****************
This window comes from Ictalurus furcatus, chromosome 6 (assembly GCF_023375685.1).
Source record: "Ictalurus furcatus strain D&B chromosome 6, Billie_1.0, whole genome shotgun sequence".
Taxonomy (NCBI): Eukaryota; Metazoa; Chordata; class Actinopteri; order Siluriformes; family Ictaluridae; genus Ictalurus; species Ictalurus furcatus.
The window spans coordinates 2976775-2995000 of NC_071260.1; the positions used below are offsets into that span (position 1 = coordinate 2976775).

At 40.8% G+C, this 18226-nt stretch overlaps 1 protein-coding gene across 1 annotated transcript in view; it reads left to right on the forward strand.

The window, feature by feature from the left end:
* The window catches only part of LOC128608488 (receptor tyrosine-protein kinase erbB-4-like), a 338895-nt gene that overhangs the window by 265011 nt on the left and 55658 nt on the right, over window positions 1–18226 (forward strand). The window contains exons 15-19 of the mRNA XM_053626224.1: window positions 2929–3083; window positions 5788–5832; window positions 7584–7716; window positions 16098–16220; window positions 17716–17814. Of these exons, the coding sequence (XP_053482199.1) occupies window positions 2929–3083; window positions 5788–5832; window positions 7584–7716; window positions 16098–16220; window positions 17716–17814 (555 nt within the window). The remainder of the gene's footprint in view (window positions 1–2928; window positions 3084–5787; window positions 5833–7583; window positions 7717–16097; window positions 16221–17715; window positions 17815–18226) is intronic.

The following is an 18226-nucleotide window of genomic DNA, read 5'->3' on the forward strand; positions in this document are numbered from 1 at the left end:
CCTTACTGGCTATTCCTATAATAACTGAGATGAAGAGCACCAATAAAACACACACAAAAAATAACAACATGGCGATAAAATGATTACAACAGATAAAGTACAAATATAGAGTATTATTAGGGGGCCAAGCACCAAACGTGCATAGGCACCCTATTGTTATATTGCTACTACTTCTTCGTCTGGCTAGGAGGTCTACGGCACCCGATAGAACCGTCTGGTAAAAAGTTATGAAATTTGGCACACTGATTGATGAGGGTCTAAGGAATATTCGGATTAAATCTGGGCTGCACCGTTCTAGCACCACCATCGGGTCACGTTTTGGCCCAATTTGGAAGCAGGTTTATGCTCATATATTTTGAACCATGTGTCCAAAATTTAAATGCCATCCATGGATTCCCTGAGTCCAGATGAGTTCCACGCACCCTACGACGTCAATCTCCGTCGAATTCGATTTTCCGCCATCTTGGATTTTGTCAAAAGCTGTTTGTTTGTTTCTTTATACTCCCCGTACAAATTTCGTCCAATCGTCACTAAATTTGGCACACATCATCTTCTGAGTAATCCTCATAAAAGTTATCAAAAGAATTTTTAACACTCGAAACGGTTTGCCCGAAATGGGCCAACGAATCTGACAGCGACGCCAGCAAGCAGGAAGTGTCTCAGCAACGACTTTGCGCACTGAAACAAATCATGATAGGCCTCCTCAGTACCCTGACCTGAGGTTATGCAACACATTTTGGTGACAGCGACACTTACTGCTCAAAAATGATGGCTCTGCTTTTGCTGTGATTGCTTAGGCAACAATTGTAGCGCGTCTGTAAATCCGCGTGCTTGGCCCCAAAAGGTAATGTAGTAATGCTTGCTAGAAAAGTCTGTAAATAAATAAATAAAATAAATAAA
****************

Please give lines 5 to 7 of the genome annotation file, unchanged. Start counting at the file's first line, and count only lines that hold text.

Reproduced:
At 40.8% G+C, this 18226-nt stretch overlaps 1 protein-coding gene across 1 annotated transcript in view; it reads left to right on the forward strand.

The window, feature by feature from the left end:
* The window catches only part of LOC128608488 (receptor tyrosine-protein kinase erbB-4-like), a 338895-nt gene that overhangs the window by 265011 nt on the left and 55658 nt on the right, over window positions 1–18226 (forward strand). The window contains exons 15-19 of the mRNA XM_053626224.1: window positions 2929–3083; window positions 5788–5832; window positions 7584–7716; window positions 16098–16220; window positions 17716–17814. Of these exons, the coding sequence (XP_053482199.1) occupies window positions 2929–3083; window positions 5788–5832; window positions 7584–7716; window positions 16098–16220; window positions 17716–17814 (555 nt within the window). The remainder of the gene's footprint in view (window positions 1–2928; window positions 3084–5787; window positions 5833–7583; window positions 7717–16097; window positions 16221–17715; window positions 17815–18226) is intronic.